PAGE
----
Briefly: Fijian Prime Minister Sitiveni Rabuka said yesterday (Wednesday) he’s reconsidering his country’s long-standing security arrangements with China.
Fiji’s partnership with China kicked off in 2011 under Rabuka’s predecessor, who had initially taken power in a 2006 coup. Among other things, the arrangement offers training in China for Fijian police officers.
But Rabuka (a two-time coup leader himself) is now asking, “if our systems and our values differ, what cooperation can we get from them?”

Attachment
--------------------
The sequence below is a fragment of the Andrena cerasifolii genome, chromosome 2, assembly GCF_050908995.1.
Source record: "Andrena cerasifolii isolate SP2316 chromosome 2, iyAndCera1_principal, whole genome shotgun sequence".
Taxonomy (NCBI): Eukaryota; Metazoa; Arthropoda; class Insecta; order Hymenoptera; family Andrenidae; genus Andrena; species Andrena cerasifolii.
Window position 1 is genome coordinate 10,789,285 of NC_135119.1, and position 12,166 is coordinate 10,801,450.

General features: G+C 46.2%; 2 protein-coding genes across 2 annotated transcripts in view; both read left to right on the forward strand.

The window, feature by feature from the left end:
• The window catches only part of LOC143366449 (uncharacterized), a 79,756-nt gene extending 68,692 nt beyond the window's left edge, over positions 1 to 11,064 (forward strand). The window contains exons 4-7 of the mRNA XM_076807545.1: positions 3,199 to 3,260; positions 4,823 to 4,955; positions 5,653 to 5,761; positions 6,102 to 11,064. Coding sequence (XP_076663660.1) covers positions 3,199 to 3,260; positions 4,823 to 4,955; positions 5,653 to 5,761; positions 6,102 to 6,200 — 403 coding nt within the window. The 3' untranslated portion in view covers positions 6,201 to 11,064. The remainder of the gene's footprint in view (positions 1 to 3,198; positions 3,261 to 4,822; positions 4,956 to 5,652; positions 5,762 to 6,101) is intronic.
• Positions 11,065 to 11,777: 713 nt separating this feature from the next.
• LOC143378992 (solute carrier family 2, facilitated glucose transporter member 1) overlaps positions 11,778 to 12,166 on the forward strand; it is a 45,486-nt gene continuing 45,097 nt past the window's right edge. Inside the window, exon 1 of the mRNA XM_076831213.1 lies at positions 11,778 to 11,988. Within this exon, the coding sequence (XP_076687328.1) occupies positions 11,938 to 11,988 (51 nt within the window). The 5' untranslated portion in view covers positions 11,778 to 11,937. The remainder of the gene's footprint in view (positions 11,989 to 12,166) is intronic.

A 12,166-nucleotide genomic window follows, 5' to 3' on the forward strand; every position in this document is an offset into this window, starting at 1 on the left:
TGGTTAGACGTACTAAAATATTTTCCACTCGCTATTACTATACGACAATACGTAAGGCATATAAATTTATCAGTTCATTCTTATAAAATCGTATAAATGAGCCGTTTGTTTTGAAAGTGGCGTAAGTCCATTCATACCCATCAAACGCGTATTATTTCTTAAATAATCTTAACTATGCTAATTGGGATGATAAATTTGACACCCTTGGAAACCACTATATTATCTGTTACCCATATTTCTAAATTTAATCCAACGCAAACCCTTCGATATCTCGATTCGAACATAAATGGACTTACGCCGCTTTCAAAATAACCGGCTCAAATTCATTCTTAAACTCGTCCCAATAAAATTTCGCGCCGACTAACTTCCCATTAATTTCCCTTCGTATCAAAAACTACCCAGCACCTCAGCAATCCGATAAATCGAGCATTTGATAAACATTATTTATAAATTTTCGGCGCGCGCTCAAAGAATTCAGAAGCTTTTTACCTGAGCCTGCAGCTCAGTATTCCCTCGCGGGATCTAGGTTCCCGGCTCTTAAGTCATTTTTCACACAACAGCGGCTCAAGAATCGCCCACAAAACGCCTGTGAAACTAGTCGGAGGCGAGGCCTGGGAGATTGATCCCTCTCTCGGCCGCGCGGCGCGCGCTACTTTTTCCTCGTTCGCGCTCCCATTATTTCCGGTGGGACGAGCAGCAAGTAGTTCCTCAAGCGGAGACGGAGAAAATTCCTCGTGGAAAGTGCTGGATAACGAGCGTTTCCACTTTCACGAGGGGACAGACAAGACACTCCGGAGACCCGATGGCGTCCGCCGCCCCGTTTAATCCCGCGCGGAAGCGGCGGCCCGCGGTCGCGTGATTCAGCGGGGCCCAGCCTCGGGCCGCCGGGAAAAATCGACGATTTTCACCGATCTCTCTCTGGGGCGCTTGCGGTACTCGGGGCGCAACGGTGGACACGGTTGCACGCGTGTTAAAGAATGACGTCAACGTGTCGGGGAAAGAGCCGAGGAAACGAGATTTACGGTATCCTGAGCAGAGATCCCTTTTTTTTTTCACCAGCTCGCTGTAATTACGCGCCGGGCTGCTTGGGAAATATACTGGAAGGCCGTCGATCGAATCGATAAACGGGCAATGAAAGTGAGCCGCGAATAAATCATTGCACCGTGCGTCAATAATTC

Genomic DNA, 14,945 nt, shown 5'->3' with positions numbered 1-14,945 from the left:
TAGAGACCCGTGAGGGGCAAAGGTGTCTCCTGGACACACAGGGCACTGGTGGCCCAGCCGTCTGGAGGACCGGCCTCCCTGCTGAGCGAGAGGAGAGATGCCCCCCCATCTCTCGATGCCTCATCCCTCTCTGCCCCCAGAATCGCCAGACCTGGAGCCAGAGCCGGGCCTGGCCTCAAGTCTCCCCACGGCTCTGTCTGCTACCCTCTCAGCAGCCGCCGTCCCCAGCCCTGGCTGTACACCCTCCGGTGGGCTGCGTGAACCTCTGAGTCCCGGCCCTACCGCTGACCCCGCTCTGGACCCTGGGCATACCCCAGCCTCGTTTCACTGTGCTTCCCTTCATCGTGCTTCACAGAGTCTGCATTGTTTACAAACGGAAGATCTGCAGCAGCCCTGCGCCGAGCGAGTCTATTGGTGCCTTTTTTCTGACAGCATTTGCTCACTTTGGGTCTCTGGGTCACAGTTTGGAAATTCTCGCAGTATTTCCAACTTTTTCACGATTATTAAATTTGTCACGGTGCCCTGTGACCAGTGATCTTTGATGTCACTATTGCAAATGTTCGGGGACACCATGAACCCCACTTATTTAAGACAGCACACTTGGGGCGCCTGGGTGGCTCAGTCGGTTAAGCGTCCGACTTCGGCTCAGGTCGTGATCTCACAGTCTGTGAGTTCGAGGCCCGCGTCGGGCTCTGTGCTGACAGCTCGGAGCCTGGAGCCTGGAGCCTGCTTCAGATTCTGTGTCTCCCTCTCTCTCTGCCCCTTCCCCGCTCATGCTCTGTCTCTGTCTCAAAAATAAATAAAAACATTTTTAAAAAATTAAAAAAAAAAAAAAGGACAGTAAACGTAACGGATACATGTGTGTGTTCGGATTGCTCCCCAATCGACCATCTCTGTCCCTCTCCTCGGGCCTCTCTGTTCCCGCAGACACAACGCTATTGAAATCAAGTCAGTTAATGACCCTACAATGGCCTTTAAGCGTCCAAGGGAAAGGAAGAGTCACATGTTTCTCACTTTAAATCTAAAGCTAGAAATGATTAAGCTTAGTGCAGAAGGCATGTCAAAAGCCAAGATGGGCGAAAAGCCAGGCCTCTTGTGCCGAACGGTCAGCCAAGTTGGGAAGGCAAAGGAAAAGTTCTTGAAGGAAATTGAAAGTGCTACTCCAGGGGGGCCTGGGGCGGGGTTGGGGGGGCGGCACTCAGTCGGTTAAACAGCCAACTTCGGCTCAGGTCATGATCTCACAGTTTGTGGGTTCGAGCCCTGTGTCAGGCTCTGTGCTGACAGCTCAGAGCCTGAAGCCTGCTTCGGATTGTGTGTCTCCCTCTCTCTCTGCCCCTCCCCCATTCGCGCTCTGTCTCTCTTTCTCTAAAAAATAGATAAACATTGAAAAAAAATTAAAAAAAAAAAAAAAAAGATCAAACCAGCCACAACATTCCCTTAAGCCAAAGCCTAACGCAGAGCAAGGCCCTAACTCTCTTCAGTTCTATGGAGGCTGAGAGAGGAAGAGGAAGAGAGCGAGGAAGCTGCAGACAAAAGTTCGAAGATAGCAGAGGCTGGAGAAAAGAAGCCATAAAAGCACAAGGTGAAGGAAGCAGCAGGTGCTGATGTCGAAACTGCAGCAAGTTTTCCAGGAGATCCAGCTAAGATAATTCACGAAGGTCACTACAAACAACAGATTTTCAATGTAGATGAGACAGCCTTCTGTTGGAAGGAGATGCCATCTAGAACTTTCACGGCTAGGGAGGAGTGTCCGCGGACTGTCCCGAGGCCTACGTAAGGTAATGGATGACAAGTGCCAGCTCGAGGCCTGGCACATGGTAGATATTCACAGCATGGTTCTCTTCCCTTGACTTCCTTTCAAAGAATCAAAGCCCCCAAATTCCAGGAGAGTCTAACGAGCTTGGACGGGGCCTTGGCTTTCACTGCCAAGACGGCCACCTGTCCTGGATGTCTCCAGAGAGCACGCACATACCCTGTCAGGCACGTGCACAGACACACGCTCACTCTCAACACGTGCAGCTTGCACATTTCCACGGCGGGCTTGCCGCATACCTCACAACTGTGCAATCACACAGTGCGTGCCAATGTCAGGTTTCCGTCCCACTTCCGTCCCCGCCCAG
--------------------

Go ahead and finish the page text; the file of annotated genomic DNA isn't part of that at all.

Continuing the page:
Intrigue’s take: A year since China signed a security pact with Solomon Islands:
- 🇳🇿 New Zealand is now finalising a defence agreement with Fiji
- 🇺🇸 The US is inking or renewing pacts with PNG, Micronesia, Palau and the Marshall Islands, opening new embassies in Solomon Islands, Tonga and Vanuatu, and new bases in the nearby Philippines, and
- 🇦🇺 Australia is finalising security pacts with PNG and Vanuatu
By diplomacy’s standards, this is lightning fast. But folks in the Pacific have increasingly bristled at being treated like a geopolitical football. So yes, speed and scale is key. So is sensitivity.
Also worth noting:
- China has previously said the security agreements benefit Fiji, and it hopes to continue the collaboration.
- Rabuka won a tense election in December, ending his predecessor’s 16 years in office.